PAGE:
Collisions like the one on the Northeast Side on Tuesday morning between a train and an 18-wheeler can cause more than just traffic delays. They can impact when goods are shipped or delivered.
“When there’s a problem, it creates a ripple effect in that part of the supply chain, from the goods being made to being delivered to the customer, whether it’s something that’s going to Target or whether it’s something going to a hospital,” said Nicole Katsikides, a research scientist with the Texas A&M Transportation Institute.
More catastrophic incidents like the massive tie-ups during the winter freeze in Texas last year or on Interstate 95 in Virginia last week can have bigger ripple effects.
“Things can get rerouted. It could take a lot of extra days for trucks to make deliveries,” Katsikides said. “They could miss shipping and delivery calls when they’re connecting to another move, like a railroad or a ship, and that can delay freight for weeks or months, depending on the shipping cycle that they have negotiated. It could cause problems with labor and people’s jobs.”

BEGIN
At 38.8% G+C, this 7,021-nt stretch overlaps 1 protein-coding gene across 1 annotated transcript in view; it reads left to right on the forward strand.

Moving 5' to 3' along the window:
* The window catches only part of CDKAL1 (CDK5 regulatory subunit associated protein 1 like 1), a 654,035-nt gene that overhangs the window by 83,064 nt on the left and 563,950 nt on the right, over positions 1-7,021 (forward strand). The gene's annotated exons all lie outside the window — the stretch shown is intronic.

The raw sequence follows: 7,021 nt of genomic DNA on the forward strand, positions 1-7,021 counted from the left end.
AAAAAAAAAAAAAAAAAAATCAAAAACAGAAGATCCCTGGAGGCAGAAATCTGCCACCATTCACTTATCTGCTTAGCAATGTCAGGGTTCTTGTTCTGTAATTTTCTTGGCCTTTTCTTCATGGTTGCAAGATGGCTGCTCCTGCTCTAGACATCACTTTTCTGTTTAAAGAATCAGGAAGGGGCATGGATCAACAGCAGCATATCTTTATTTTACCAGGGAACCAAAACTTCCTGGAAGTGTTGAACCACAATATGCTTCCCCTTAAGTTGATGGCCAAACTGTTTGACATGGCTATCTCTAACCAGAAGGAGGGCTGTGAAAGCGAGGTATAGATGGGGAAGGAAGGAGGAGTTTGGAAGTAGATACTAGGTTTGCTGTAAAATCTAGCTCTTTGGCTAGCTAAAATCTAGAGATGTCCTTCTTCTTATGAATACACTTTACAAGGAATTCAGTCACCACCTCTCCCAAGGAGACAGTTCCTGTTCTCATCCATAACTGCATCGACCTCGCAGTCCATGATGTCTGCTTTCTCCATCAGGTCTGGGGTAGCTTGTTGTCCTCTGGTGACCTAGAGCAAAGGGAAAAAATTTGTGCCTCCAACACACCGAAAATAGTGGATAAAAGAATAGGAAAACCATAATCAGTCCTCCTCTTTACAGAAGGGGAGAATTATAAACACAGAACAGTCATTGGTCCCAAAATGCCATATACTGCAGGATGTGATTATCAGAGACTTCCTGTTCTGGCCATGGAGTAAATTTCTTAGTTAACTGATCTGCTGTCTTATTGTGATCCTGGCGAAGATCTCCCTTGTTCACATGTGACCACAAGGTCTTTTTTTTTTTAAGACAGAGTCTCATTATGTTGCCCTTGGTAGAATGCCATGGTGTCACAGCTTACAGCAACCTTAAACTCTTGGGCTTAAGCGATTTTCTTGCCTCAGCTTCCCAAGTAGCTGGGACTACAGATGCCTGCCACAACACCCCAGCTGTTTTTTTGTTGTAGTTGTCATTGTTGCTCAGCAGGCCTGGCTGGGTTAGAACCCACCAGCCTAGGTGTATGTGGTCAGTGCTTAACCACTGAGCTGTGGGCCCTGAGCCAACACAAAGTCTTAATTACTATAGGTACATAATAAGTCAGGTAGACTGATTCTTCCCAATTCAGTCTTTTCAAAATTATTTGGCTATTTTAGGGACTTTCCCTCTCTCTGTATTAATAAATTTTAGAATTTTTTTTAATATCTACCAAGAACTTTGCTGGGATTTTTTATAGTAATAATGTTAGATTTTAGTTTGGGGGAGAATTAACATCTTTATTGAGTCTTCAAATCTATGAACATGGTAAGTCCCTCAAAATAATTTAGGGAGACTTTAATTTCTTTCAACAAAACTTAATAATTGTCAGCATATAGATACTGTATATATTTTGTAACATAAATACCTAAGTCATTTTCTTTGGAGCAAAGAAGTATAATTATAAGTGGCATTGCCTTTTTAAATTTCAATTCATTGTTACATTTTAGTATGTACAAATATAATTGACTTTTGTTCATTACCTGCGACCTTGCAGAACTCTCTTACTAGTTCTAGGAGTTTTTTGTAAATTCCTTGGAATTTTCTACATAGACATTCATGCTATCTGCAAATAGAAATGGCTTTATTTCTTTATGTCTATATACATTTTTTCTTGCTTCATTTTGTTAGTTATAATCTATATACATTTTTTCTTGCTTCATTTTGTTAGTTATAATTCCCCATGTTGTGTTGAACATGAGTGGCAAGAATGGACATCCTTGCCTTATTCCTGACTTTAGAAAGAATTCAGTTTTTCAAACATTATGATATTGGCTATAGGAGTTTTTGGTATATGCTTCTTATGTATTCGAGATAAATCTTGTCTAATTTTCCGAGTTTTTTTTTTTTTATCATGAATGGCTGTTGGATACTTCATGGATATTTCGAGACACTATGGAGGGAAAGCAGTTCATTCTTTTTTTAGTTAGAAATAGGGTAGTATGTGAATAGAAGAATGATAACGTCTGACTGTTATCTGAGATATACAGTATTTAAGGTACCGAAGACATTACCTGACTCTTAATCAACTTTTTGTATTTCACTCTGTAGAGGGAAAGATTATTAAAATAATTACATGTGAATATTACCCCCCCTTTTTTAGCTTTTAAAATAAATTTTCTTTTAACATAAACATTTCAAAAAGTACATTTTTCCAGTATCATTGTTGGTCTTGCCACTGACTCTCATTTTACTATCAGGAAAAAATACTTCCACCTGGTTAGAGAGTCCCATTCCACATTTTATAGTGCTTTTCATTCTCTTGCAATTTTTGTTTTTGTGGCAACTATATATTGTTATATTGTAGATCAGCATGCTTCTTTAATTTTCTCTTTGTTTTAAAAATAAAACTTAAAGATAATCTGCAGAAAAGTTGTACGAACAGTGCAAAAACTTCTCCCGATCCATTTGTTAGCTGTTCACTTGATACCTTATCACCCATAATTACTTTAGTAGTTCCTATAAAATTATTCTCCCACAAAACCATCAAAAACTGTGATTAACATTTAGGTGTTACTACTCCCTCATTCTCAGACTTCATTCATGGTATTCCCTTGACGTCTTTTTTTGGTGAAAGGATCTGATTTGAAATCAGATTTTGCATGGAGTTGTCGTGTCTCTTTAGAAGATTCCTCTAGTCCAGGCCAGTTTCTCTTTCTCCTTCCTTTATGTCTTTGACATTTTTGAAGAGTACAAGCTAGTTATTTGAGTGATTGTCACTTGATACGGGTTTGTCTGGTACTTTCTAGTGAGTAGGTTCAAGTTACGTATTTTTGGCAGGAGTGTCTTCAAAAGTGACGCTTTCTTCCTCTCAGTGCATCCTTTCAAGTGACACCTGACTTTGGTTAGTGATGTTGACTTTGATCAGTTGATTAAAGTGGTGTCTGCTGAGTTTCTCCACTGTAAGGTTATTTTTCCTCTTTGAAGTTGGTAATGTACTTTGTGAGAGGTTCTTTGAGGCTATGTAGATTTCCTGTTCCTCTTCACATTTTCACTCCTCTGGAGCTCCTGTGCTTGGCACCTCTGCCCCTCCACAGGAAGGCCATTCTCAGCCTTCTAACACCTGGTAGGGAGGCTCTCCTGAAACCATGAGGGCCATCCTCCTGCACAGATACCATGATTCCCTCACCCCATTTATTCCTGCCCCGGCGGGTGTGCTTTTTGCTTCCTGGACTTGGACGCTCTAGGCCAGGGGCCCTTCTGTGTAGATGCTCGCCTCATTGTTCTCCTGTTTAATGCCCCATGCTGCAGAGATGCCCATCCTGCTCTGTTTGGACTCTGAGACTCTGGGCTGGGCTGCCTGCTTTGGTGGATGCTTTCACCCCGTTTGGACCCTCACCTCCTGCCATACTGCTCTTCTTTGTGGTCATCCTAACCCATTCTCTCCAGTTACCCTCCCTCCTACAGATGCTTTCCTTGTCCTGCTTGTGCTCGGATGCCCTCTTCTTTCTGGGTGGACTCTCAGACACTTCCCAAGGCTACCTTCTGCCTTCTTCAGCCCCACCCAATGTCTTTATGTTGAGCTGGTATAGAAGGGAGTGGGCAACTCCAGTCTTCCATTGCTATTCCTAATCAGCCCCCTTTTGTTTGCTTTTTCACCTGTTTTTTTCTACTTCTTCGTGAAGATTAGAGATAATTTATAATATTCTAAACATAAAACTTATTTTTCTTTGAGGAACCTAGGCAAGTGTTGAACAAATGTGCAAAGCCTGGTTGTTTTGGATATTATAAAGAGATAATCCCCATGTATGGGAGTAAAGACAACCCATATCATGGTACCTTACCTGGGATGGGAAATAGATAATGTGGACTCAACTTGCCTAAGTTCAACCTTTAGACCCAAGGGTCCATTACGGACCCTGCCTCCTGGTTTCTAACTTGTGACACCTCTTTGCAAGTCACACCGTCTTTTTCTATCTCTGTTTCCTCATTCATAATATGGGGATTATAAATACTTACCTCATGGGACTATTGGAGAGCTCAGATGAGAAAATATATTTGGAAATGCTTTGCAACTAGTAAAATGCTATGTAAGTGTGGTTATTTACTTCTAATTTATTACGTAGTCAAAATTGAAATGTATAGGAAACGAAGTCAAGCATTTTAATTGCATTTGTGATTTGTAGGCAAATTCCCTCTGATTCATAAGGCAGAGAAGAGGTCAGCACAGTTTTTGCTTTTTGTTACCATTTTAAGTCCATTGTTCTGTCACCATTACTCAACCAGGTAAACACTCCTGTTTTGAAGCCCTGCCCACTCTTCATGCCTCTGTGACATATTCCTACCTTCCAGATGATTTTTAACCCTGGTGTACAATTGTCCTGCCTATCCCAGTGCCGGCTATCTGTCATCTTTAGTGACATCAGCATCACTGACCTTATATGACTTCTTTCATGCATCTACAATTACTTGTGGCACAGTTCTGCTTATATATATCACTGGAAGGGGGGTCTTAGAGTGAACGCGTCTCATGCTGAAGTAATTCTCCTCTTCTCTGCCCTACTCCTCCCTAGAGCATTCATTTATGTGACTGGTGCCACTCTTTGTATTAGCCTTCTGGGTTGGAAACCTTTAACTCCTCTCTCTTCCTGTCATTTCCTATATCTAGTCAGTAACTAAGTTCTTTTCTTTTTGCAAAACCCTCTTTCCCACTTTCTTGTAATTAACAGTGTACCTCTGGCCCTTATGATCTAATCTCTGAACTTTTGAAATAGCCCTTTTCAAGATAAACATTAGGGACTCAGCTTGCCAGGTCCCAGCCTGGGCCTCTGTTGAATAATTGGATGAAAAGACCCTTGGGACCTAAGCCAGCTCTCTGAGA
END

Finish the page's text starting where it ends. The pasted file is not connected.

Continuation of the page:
Projects like the one planned I-35 on San Antonio’s northeast side could help ease congestion by separating truck traffic that’s passing through from local traffic.
There’s also the advent of technology that can connects sensors on roads to trucks and other vehicles, which could alert drivers to avoid congestion or dangerous conditions before it’s too late. The data would also have the potential of helping transportation agencies make better investments to improve safety.
“It’s important to look at ways that we can either make the investments in the system or operate it in a smarter way to help goods move because we all need things, whether it’s medicine or clothes or any of the goods that we use. And it’s critical for our nation that we protect our supply chains,” Katsikides said.
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